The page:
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What is a nuclear power plant?

A nuclear power plant produces electricity from nuclear energy. There are 104 nuclear power plants in the United States. Nuclear energy is produced through the heat-generating "fission" process, in which neutrons split uranium atoms to create energy. This energy is used to make steam, which then powers generators to make electricity. Nuclear power plants use large amounts of water to carry heat, generate steam, and cool the nuclear reactor core. Plants are built next to a water source from which they can draw the water they need and return the water after use. The returned water is usually warm and may have some build up of heavy metals and salts. The water is not radioactive because it never comes in contact with radioactive materials. 

Unlike fuel-burning power plants, nuclear plants do not emit carbon dioxide, sulfur dioxide, or nitrogen oxides. But they use radioactive materials, including enriched uranium. Nuclear power plants produce spent nuclear fuel, which includes many highly radioactive byproducts of the fission process. Plants regularly have to remove and replace their spent uranium fuel. This waste remains radioactive for thousands of years, and must be adequately stored and isolated. They also produce low-level radioactive wastes, such as workers’ shoe covers and clothing, rags, mops, equipment, and reactor water residues. To protect their health, nuclear power plant workers are monitored for radiation exposure.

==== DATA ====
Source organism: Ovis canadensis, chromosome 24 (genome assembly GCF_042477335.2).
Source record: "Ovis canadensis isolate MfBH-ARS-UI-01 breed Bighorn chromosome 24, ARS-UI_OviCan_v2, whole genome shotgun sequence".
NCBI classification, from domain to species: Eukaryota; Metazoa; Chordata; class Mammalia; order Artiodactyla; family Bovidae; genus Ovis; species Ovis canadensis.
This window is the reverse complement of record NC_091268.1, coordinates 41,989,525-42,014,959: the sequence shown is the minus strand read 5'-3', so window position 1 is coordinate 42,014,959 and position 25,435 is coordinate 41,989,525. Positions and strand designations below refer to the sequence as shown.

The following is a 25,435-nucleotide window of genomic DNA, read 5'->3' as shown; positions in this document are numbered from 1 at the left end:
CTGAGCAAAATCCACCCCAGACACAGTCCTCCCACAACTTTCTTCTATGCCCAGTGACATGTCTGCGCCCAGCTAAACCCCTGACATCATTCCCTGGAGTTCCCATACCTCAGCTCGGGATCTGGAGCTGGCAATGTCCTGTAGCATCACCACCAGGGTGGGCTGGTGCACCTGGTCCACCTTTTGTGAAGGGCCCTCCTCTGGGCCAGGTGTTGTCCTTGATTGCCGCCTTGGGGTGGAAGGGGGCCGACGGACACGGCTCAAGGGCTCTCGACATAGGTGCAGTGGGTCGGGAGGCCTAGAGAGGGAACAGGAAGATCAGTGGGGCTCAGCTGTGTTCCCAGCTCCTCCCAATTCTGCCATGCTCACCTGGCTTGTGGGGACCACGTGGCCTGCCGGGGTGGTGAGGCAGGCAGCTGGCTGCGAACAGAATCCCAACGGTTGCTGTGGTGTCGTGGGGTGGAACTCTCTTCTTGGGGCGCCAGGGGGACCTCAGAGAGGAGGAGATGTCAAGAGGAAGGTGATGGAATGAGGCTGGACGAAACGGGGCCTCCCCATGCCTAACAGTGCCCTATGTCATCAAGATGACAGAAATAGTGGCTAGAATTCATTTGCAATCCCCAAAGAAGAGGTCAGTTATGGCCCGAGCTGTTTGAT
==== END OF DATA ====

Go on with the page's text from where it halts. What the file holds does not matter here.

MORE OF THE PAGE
An accident or failure at a nuclear power plant could result in dangerous levels of radiation that could affect the health and safety of people working at or living near the plant. Emergency planning defines two zones near a nuclear power plant. The 10-mile radius zone is where it is possible that people could be harmed by direct radiation exposure, which can cause serious illness or even death. The 50-mile radius zone is a broader area where radioactive materials could contaminate water supplies, food crops, and livestock.

Web Links from MedlinePlus (National Library of Medicine)
Hazardous Waste
Radiation Emergencies
Radiation Exposure

More Links
Electricity from Nuclear Energy (Environmental Protection Agency)
Emergency Preparedness and Response (US Nuclear Regulatory Commission)
Nuclear Power Plant Emergency (Federal Emergency Management Agency)
Nuclear Power Plants (Environmental Protection Agency)
Power Reactors (US Nuclear Regulatory Commission)
Radiation Emergencies (Centers for Disease Control and Prevention)

Last Updated: July 08, 2008

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